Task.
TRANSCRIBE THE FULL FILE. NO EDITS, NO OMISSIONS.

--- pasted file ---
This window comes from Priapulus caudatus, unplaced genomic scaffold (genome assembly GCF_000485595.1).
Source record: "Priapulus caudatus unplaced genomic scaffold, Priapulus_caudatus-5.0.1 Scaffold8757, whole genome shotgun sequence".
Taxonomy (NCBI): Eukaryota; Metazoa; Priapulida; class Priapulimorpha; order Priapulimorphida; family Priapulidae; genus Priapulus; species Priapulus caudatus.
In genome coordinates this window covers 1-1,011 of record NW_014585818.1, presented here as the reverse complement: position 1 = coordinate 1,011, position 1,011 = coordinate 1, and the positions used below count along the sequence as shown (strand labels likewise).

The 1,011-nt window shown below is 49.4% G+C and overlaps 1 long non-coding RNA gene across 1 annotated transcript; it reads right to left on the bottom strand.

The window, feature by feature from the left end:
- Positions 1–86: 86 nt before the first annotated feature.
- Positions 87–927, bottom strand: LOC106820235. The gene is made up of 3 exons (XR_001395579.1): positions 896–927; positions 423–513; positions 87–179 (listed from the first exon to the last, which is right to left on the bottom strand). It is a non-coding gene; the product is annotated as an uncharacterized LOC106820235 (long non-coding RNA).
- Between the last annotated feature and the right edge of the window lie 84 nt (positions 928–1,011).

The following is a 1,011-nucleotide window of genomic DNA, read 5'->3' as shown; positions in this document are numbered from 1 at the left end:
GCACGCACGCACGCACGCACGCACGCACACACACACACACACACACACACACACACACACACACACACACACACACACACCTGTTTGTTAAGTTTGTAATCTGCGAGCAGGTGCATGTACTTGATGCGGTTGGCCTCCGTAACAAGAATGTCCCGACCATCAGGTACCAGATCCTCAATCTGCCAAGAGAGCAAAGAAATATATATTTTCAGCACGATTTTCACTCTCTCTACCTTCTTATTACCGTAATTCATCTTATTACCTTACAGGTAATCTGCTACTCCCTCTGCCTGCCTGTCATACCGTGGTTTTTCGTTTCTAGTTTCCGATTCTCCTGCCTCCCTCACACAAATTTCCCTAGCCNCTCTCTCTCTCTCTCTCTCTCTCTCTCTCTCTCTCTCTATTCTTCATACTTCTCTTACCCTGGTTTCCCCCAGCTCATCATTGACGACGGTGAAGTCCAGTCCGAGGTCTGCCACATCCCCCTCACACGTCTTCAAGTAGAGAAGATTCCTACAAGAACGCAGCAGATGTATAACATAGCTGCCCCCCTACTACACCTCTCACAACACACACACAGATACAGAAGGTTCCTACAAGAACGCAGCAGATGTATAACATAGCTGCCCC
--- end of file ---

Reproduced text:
This window comes from Priapulus caudatus, unplaced genomic scaffold (genome assembly GCF_000485595.1).
Source record: "Priapulus caudatus unplaced genomic scaffold, Priapulus_caudatus-5.0.1 Scaffold8757, whole genome shotgun sequence".
Taxonomy (NCBI): Eukaryota; Metazoa; Priapulida; class Priapulimorpha; order Priapulimorphida; family Priapulidae; genus Priapulus; species Priapulus caudatus.
In genome coordinates this window covers 1-1,011 of record NW_014585818.1, presented here as the reverse complement: position 1 = coordinate 1,011, position 1,011 = coordinate 1, and the positions used below count along the sequence as shown (strand labels likewise).

The 1,011-nt window shown below is 49.4% G+C and overlaps 1 long non-coding RNA gene across 1 annotated transcript; it reads right to left on the bottom strand.

The window, feature by feature from the left end:
- Positions 1–86: 86 nt before the first annotated feature.
- Positions 87–927, bottom strand: LOC106820235. The gene is made up of 3 exons (XR_001395579.1): positions 896–927; positions 423–513; positions 87–179 (listed from the first exon to the last, which is right to left on the bottom strand). It is a non-coding gene; the product is annotated as an uncharacterized LOC106820235 (long non-coding RNA).
- Between the last annotated feature and the right edge of the window lie 84 nt (positions 928–1,011).

The following is a 1,011-nucleotide window of genomic DNA, read 5'->3' as shown; positions in this document are numbered from 1 at the left end:
GCACGCACGCACGCACGCACGCACGCACACACACACACACACACACACACACACACACACACACACACACACACACACACCTGTTTGTTAAGTTTGTAATCTGCGAGCAGGTGCATGTACTTGATGCGGTTGGCCTCCGTAACAAGAATGTCCCGACCATCAGGTACCAGATCCTCAATCTGCCAAGAGAGCAAAGAAATATATATTTTCAGCACGATTTTCACTCTCTCTACCTTCTTATTACCGTAATTCATCTTATTACCTTACAGGTAATCTGCTACTCCCTCTGCCTGCCTGTCATACCGTGGTTTTTCGTTTCTAGTTTCCGATTCTCCTGCCTCCCTCACACAAATTTCCCTAGCCNCTCTCTCTCTCTCTCTCTCTCTCTCTCTCTCTCTCTCTATTCTTCATACTTCTCTTACCCTGGTTTCCCCCAGCTCATCATTGACGACGGTGAAGTCCAGTCCGAGGTCTGCCACATCCCCCTCACACGTCTTCAAGTAGAGAAGATTCCTACAAGAACGCAGCAGATGTATAACATAGCTGCCCCCCTACTACACCTCTCACAACACACACACAGATACAGAAGGTTCCTACAAGAACGCAGCAGATGTATAACATAGCTGCCCC